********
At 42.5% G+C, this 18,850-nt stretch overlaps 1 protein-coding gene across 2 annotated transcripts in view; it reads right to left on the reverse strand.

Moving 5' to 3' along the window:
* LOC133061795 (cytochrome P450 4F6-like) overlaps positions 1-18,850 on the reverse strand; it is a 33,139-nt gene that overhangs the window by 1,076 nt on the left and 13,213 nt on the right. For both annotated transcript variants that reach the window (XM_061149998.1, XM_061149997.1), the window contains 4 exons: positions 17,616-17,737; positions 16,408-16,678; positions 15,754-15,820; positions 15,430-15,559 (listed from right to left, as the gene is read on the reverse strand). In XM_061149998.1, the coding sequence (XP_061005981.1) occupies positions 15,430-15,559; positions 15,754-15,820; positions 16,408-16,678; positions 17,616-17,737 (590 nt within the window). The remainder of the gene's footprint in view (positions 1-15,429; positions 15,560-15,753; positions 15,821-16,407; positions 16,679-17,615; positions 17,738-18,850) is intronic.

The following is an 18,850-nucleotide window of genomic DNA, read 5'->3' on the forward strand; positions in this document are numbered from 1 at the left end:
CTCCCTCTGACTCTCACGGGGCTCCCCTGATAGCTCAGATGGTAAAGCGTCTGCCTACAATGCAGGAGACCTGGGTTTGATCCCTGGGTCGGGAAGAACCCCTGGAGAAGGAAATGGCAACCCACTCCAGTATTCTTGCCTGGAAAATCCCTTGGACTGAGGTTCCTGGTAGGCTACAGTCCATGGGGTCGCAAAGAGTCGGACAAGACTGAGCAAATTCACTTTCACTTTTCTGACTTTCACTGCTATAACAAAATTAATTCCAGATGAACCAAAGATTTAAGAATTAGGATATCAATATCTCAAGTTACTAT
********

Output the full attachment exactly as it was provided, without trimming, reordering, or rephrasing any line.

At 42.5% G+C, this 18,850-nt stretch overlaps 1 protein-coding gene across 2 annotated transcripts in view; it reads right to left on the reverse strand.

Moving 5' to 3' along the window:
* LOC133061795 (cytochrome P450 4F6-like) overlaps positions 1-18,850 on the reverse strand; it is a 33,139-nt gene that overhangs the window by 1,076 nt on the left and 13,213 nt on the right. For both annotated transcript variants that reach the window (XM_061149998.1, XM_061149997.1), the window contains 4 exons: positions 17,616-17,737; positions 16,408-16,678; positions 15,754-15,820; positions 15,430-15,559 (listed from right to left, as the gene is read on the reverse strand). In XM_061149998.1, the coding sequence (XP_061005981.1) occupies positions 15,430-15,559; positions 15,754-15,820; positions 16,408-16,678; positions 17,616-17,737 (590 nt within the window). The remainder of the gene's footprint in view (positions 1-15,429; positions 15,560-15,753; positions 15,821-16,407; positions 16,679-17,615; positions 17,738-18,850) is intronic.

The following is an 18,850-nucleotide window of genomic DNA, read 5'->3' on the forward strand; positions in this document are numbered from 1 at the left end:
CTCCCTCTGACTCTCACGGGGCTCCCCTGATAGCTCAGATGGTAAAGCGTCTGCCTACAATGCAGGAGACCTGGGTTTGATCCCTGGGTCGGGAAGAACCCCTGGAGAAGGAAATGGCAACCCACTCCAGTATTCTTGCCTGGAAAATCCCTTGGACTGAGGTTCCTGGTAGGCTACAGTCCATGGGGTCGCAAAGAGTCGGACAAGACTGAGCAAATTCACTTTCACTTTTCTGACTTTCACTGCTATAACAAAATTAATTCCAGATGAACCAAAGATTTAAGAATTAGGATATCAATATCTCAAGTTACTAT